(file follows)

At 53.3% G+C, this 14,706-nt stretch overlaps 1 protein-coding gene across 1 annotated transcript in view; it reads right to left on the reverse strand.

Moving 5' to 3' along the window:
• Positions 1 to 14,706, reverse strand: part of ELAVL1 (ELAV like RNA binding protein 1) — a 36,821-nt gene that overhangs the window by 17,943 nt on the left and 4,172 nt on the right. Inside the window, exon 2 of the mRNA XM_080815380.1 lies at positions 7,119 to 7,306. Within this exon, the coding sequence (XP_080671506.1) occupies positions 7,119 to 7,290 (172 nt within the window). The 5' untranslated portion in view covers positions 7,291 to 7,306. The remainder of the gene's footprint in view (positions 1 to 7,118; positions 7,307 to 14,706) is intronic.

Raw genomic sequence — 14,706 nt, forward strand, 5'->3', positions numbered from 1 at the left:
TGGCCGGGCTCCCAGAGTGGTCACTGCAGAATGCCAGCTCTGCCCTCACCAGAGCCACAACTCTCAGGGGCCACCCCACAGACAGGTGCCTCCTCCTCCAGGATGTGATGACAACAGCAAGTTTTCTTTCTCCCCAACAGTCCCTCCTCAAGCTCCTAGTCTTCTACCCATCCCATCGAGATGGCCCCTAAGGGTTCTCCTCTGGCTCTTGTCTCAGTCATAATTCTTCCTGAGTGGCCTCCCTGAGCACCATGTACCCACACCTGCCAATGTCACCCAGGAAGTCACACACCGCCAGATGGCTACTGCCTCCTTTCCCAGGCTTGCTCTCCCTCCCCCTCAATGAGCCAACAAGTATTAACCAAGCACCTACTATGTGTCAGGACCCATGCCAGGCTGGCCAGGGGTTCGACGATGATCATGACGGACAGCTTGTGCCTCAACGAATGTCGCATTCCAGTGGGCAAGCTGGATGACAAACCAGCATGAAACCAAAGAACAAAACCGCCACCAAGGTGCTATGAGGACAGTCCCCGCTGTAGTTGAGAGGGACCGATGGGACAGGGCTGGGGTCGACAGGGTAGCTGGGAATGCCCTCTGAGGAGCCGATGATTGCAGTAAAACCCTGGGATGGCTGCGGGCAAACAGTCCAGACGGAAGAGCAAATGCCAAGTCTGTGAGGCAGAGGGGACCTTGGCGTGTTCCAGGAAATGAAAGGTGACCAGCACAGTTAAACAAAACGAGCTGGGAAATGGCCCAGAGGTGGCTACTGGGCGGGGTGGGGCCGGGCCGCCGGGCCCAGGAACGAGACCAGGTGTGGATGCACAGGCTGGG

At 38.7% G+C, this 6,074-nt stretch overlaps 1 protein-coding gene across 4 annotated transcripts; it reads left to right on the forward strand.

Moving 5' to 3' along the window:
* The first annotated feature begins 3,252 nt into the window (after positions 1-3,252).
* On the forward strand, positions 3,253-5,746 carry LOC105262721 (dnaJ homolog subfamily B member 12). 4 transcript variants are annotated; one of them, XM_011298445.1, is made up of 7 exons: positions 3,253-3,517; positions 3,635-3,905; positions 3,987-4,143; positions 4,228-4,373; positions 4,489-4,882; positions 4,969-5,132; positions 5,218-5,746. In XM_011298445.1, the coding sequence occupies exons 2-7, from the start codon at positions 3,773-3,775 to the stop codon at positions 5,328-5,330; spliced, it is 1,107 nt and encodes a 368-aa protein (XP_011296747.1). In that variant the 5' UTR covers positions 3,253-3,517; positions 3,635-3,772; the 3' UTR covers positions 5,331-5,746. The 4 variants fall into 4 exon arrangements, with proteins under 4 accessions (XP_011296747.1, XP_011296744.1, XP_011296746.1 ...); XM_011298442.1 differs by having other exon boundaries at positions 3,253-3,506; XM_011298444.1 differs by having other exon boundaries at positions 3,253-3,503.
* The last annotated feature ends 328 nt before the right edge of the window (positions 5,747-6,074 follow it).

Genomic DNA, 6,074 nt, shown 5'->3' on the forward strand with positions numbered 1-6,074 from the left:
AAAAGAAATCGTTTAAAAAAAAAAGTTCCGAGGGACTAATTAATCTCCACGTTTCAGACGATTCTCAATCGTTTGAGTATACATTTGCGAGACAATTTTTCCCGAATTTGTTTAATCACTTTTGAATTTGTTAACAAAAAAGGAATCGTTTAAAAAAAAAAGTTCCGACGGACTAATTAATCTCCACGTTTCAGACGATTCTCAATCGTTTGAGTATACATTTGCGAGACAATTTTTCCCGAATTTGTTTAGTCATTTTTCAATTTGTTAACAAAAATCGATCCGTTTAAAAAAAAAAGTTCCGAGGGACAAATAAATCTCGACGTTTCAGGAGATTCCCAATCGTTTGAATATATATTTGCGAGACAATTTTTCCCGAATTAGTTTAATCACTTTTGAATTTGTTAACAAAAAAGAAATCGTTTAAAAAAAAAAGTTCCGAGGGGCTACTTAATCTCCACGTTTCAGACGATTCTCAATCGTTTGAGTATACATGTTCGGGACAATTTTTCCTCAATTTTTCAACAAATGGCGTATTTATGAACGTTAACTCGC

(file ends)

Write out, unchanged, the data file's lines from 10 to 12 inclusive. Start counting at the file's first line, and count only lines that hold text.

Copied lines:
* The last annotated feature ends 328 nt before the right edge of the window (positions 5,747-6,074 follow it).

Genomic DNA, 6,074 nt, shown 5'->3' on the forward strand with positions numbered 1-6,074 from the left:
AAAAGAAATCGTTTAAAAAAAAAAGTTCCGAGGGACTAATTAATCTCCACGTTTCAGACGATTCTCAATCGTTTGAGTATACATTTGCGAGACAATTTTTCCCGAATTTGTTTAATCACTTTTGAATTTGTTAACAAAAAAGGAATCGTTTAAAAAAAAAAGTTCCGACGGACTAATTAATCTCCACGTTTCAGACGATTCTCAATCGTTTGAGTATACATTTGCGAGACAATTTTTCCCGAATTTGTTTAGTCATTTTTCAATTTGTTAACAAAAATCGATCCGTTTAAAAAAAAAAGTTCCGAGGGACAAATAAATCTCGACGTTTCAGGAGATTCCCAATCGTTTGAATATATATTTGCGAGACAATTTTTCCCGAATTAGTTTAATCACTTTTGAATTTGTTAACAAAAAAGAAATCGTTTAAAAAAAAAAGTTCCGAGGGGCTACTTAATCTCCACGTTTCAGACGATTCTCAATCGTTTGAGTATACATGTTCGGGACAATTTTTCCTCAATTTTTCAACAAATGGCGTATTTATGAACGTTAACTCGC